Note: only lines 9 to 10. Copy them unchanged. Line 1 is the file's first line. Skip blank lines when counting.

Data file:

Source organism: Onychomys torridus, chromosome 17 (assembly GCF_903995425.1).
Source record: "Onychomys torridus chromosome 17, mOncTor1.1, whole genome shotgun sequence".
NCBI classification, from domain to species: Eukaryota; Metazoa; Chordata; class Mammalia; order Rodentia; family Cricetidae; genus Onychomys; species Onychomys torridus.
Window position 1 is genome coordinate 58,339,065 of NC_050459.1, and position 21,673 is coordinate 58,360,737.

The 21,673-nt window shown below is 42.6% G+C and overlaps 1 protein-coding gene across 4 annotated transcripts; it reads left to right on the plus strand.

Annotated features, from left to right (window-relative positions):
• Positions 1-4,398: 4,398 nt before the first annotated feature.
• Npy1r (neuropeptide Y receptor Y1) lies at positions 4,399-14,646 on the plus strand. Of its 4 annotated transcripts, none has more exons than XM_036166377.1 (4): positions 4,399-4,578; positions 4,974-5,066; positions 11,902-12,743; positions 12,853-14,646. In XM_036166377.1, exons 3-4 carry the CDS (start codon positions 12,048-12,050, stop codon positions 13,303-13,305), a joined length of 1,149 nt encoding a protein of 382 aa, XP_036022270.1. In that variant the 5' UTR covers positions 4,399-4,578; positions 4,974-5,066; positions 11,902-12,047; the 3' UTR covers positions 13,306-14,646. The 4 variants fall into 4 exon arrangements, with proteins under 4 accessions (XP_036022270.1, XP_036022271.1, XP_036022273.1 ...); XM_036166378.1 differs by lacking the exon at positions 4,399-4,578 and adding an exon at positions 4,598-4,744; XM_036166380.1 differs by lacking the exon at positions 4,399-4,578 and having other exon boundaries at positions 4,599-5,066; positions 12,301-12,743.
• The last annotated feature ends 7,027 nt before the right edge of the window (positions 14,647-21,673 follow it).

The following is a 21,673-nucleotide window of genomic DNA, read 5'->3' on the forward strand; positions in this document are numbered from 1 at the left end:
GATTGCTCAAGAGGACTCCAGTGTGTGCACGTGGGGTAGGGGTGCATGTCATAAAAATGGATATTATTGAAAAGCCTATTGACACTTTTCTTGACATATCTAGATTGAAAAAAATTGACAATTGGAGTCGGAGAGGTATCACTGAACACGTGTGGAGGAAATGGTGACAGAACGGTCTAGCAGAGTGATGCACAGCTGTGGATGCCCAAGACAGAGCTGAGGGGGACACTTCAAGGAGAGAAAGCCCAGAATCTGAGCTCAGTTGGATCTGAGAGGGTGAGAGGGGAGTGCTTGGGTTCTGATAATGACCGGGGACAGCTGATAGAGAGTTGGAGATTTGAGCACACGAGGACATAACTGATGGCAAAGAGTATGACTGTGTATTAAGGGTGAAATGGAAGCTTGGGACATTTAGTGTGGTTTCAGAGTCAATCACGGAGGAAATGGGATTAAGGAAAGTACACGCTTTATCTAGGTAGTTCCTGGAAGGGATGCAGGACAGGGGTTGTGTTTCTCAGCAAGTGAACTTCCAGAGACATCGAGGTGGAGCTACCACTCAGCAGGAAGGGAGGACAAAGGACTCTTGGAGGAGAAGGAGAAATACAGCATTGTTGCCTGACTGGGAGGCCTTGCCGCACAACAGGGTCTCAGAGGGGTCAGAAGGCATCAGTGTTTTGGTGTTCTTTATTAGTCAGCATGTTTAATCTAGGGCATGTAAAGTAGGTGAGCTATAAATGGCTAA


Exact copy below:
• The last annotated feature ends 7,027 nt before the right edge of the window (positions 14,647-21,673 follow it).

The following is a 21,673-nucleotide window of genomic DNA, read 5'->3' on the forward strand; positions in this document are numbered from 1 at the left end: